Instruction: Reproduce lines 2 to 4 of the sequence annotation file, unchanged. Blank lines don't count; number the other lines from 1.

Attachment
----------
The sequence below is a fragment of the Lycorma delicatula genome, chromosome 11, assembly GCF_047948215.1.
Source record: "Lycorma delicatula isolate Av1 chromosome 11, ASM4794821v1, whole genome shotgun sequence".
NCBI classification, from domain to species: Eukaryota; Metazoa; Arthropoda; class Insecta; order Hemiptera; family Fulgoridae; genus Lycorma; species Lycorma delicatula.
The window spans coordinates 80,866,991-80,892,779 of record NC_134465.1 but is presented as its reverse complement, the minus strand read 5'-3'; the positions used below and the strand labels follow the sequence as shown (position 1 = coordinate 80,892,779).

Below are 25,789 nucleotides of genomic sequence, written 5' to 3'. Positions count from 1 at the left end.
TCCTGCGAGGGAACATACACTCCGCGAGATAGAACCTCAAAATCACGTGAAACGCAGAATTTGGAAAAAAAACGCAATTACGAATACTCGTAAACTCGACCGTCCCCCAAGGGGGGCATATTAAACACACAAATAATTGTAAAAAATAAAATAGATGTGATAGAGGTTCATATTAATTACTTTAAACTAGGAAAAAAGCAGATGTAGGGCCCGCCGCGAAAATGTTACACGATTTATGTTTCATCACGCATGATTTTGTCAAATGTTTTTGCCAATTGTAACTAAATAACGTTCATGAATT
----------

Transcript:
Source record: "Lycorma delicatula isolate Av1 chromosome 11, ASM4794821v1, whole genome shotgun sequence".
NCBI classification, from domain to species: Eukaryota; Metazoa; Arthropoda; class Insecta; order Hemiptera; family Fulgoridae; genus Lycorma; species Lycorma delicatula.
The window spans coordinates 80,866,991-80,892,779 of record NC_134465.1 but is presented as its reverse complement, the minus strand read 5'-3'; the positions used below and the strand labels follow the sequence as shown (position 1 = coordinate 80,892,779).